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AUDIO: Dr. Theodore Friedman Discusses The Difference Between Hashimoto and Graves Disease

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Dr. Friedman is it common to have both Hashimoto and Graves disease? Can hypothyroidism be due to a pituitary problem?

Diagnosis of Hyperthyroidism and Determination of the Type of Hyperthyroidism

There are many causes of hyperthyroidism and proper treatment requires both a diagnosis(usually done with history and laboratory tests) and a determination of the type of hyperthyroidism (usually done with history, thyroid examination and nuclear medicine tests). To diagnose hyperthyroidism, Dr. Friedman will measure TSH, free T4 and free T3. A suppressed TSH with an elevated free T4 and free T3 indicates frank hyperthyroidism, while a suppressed TSH with an upper-normal free T4 and free T3 indicates subclinical hyperthyroidism. A suppressed TSH with a low or low-normal free T4 and free T3 indicates hypothyroidism due to a pituitary problem. An elevated TSH indicates hypothyroidism due to a thyroid problem.

Once Dr. Friedman determines that a patient has hyperthyroidism, he then determines which type of hyperthyroidism the patient has. The four common causes of hyperthyroidism are: Grave’s (the most common); toxic multinodular goiter; single hot nodule (Plummer’s disease); and subacute thyroiditis. A young (20-40) female with a rapid onset of hyperthyroidism will often have Grave’s disease, which is an autoimmune disease in which antibodies stimulate the thyroid to make extra thyroid hormones. George H.W. and Barbara Bush and Millie (the Bush’s dog) all had Graves’s disease. Barbara, but not George H.W. had exophthalmos (protuberance of the eyes seen in about 50% of patients with Grave’s disease). I’m not sure about Millie. Toxic multinodular goiter is more common in older patients, especially those from iodine-deficient areas (Mexico and Central America, parts of Africa and Europe and older patients from around the Great Lakes region). In toxic multinodular goiter, the goiter is often very large and long-standing. In a single hot nodule, only a single nodule is palpated. In subacute thyroiditis, the thyroid is tender and the patient has symptoms of a viral illness. Only in Grave’s disease is exophthalmos seen.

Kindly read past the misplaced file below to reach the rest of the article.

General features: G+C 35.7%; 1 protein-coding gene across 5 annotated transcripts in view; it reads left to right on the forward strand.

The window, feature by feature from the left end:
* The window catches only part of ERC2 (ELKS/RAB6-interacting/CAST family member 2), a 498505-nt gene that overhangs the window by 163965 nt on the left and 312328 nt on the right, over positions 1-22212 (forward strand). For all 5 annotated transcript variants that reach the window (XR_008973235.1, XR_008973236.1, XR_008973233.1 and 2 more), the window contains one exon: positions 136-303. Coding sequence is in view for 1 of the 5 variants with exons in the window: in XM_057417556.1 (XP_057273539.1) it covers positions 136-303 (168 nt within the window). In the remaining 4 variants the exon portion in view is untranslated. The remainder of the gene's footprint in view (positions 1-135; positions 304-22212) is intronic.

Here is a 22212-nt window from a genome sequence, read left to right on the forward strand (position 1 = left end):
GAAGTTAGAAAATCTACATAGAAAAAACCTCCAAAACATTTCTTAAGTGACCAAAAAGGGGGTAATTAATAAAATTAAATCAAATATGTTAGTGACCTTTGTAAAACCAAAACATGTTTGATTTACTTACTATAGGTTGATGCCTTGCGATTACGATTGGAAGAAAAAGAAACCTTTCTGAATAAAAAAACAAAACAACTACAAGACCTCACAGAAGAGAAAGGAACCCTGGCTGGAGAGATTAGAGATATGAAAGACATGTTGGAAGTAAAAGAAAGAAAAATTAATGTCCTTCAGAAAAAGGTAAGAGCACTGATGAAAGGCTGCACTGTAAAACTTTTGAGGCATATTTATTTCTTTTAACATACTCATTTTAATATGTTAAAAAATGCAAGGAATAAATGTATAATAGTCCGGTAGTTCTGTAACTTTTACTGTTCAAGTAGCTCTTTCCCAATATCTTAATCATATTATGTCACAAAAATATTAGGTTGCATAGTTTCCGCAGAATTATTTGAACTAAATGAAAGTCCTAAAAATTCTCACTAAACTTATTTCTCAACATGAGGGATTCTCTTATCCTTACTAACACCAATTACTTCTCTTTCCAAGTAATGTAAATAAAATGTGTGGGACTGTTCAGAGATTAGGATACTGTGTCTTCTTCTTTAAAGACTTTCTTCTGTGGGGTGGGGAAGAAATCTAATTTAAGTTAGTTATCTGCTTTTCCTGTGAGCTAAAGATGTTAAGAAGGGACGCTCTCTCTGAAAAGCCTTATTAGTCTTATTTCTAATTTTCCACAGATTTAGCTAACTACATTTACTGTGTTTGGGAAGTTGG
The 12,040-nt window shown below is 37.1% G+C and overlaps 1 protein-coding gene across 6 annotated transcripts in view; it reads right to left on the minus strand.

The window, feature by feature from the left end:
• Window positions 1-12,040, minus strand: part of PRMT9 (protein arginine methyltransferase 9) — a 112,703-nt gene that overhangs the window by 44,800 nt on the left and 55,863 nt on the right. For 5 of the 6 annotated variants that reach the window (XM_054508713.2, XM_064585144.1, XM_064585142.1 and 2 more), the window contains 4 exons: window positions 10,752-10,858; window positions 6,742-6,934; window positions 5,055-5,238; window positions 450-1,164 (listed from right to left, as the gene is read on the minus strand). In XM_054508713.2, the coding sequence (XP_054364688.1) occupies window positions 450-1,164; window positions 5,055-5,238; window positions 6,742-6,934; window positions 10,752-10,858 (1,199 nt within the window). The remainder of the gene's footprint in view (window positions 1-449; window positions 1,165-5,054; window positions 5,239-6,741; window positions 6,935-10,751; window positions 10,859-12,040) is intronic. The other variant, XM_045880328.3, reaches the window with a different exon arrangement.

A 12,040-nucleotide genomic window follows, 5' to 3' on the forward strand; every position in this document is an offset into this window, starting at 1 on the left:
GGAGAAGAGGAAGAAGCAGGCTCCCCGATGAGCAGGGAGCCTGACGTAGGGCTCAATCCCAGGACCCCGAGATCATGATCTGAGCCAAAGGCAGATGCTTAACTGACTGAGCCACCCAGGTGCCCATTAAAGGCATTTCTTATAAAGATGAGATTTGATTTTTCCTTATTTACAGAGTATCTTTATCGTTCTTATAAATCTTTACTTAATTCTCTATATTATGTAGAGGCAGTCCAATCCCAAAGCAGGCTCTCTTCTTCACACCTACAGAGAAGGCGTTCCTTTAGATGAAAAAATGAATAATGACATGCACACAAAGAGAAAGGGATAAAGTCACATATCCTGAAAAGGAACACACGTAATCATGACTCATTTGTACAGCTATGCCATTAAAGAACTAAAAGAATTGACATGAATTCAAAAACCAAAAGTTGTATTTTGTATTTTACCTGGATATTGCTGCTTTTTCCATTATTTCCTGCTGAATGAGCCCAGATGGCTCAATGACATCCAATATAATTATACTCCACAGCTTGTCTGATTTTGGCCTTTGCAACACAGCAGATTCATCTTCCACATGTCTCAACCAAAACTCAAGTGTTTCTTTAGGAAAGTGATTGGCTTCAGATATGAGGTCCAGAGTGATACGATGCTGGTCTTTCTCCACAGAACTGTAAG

To determine what type of hyperthyroidism the patient has, Dr. Friedman will rely on history and physical examination and also use nuclear medicine testing (thyroid uptake and scan). In Grave’s disease, the thyroid gland will be diffusely enlarged and smooth and exophthalmos will be present. The thyroid uptake and scan will show high uptake in all parts of the gland. In toxic multinodular goiter, the thyroid gland will be enlarged with multiple nodules. Thyroid uptake and scan will show a high uptake with a patchy distribution. In a single hot nodule, only one nodule will be felt and the thyroid uptake and scan will show a high uptake in one nodule with suppression of uptake in the rest of the gland. In subacute thyroiditis, the gland will be enlarged but tender. Thyroid uptake will be low. Thus, a careful examination and nuclear medicine testing can distinguish the different causes of hyperthyroidism.

More on Dr. Friedman

Theodore C. Friedman, M.D., Ph.D. has opened a private practice, specializing in treating patients with adrenal, pituitary, thyroid and fatigue disorders. Dr. Friedman has privileges at Cedars-Sinai Medical Center and Martin Luther King Medical Center. His practice includes detecting and treating hormone imbalances, including hormone replacement therapy. Dr. Friedman is also an expert in diagnosing and treating pituitary disorders, including Cushings disease and syndrome. Dr. Friedman's career reflects his ongoing quest to better understand and treat endocrine problems. With both medical and research doctoral degrees, he has conducted studies and cared for patients at some of the country's most prestigious institutions, including the University of Michigan, the NationaI Institutes of Health, Cedars-Sinai Medical Center, and UCLA's Charles Drew University of Medicine and Science.

Visit Dr. Friedman on the web: http://www.goodhormonehealth.com

We value and respect our HERWriters' experiences, but everyone is different. Many of our writers are speaking from personal experience, and what's worked for them may not work for you. Their articles are not a substitute for medical advice, although we hope you can gain knowledge from their insight.

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